Snuff Box

One of the most frequently searched items on the BADA website, the humble snuff box has been a mainstay of English society since the mid-17th century.

Manufactured from ground tobacco leaves, snuff is a fine powder that is inhaled into the nasal cavity and was first imported to Europe by Spanish traders in South America, quickly became a luxury commodity.

Often flavoured with scents and essences, snuff became fashionable in England in the 1650s with many people believing the new craze had medicinal powers. Not surprisingly, consumption of snuff rose sharply in London which was gripped by an outbreak of bubonic plague in 1665-66.

The quality of snuff is compromised by prolonged exposure to air so enterprising entrepreneurs created the snuff box as a solution for safely storing your supply. These were offered in two variations, small sized options that fit conveniently into a pocket, containing around a days’ worth of snuff, and more substantial boxes for practical domestic storage, known as mulls.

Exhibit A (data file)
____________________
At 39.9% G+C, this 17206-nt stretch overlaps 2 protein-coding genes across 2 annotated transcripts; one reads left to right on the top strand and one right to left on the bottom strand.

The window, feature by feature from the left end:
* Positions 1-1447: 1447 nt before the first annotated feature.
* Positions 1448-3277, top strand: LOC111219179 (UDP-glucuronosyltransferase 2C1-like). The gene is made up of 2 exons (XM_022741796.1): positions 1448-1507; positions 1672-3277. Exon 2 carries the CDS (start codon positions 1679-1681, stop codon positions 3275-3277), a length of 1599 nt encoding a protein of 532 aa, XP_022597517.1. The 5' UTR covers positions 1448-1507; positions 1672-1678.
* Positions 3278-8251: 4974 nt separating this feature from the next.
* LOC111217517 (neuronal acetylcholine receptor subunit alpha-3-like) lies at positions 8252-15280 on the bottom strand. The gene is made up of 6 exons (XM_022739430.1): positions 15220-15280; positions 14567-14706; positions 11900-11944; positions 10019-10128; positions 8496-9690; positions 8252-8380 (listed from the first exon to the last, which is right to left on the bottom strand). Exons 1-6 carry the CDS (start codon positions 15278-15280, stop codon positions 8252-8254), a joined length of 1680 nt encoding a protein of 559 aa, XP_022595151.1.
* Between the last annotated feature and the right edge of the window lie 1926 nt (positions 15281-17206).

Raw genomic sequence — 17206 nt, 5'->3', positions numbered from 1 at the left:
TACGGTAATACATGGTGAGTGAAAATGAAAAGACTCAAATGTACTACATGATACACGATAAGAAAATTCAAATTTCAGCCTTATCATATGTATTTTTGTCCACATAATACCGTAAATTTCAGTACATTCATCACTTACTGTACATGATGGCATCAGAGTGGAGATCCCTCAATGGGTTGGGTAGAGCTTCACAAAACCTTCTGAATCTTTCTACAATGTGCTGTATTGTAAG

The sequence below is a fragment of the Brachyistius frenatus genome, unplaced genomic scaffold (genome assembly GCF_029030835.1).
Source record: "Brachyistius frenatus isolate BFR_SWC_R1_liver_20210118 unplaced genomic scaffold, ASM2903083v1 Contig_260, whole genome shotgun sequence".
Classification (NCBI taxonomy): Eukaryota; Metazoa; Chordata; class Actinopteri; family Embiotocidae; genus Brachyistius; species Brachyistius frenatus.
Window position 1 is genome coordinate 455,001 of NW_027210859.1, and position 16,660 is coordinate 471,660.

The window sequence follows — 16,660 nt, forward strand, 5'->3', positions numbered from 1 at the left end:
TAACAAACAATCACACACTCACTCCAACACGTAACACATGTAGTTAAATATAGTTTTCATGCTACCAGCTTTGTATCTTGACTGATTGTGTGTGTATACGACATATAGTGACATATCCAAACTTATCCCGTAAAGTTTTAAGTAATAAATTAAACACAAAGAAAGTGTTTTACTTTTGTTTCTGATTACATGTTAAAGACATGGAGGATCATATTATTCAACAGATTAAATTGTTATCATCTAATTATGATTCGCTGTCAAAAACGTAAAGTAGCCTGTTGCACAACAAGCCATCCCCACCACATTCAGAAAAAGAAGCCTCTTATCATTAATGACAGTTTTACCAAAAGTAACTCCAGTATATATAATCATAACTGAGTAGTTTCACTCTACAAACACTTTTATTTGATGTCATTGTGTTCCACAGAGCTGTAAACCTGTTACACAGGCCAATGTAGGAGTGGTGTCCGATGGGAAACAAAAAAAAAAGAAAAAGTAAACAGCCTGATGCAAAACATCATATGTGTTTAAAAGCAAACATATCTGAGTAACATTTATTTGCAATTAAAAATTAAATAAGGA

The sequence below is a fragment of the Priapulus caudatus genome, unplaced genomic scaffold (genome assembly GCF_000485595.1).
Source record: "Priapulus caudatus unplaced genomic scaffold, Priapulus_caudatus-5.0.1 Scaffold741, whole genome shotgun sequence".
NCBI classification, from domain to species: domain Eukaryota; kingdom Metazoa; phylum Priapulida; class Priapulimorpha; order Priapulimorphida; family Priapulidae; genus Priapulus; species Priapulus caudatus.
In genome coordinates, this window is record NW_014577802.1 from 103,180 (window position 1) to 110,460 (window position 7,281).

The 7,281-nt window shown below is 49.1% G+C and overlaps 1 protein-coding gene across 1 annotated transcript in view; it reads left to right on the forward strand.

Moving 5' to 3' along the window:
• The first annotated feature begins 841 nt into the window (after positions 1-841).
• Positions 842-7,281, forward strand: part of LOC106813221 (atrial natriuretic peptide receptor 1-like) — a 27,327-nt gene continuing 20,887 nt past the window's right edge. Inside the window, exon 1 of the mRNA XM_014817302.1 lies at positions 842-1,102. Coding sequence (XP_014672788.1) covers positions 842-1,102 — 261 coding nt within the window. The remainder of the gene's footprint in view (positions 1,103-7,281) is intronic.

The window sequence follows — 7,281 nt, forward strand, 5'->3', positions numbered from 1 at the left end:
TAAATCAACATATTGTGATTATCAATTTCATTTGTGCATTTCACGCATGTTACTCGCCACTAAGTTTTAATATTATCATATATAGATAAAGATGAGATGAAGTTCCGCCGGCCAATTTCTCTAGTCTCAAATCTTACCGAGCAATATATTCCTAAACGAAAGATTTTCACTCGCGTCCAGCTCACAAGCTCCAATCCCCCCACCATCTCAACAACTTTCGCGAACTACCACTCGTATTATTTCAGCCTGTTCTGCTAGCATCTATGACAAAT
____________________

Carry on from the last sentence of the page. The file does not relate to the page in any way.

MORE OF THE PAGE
Snuff BoxThe handy containers were manufactured in a wide variety of mediums to suit every budget, from everyday affordable materials like wood, metal, and horn, to more luxury alternatives made from gold, ivory and silver. The more expensive designs were often finished with exotic decorative materials and motifs such as mother-of-pearl, tortoiseshell, fine enamels, precious gemstones and even portrait miniatures.

Snuff taking was seen as a pastime of the more elite members of society, setting them apart from the common pipe-smoking man. Celebrated snuff enthusiasts include Queen Anne, Lord Nelson, the Duke of Wellington, Napoleon, and Marie Antoinette.

While Queen Charlotte, wife of George III, was such a prolific consumer of snuff that she requestioned an entire room at Windsor Castle for storing her personal reserve. In fact, her usage was so prolific that it earned the Queen the extremely unflattering nickname, “Snuffy Charlotte”.

Snuff BoxOne of the most famous English snuff boxes was the Parliamentary snuff box, first installed at the House of Commons in 1694 after smoking in the chamber was prohibited. Designed for use by Members of Parliament, the box was destroyed during the Blitz when a German bomb struck the Palace of Westminster in 1941. A replacement box was fashioned from timber salvaged from the chamber’s door and remains in use to this day.

Click here to view a selection of snuff boxes currently available from BADA members.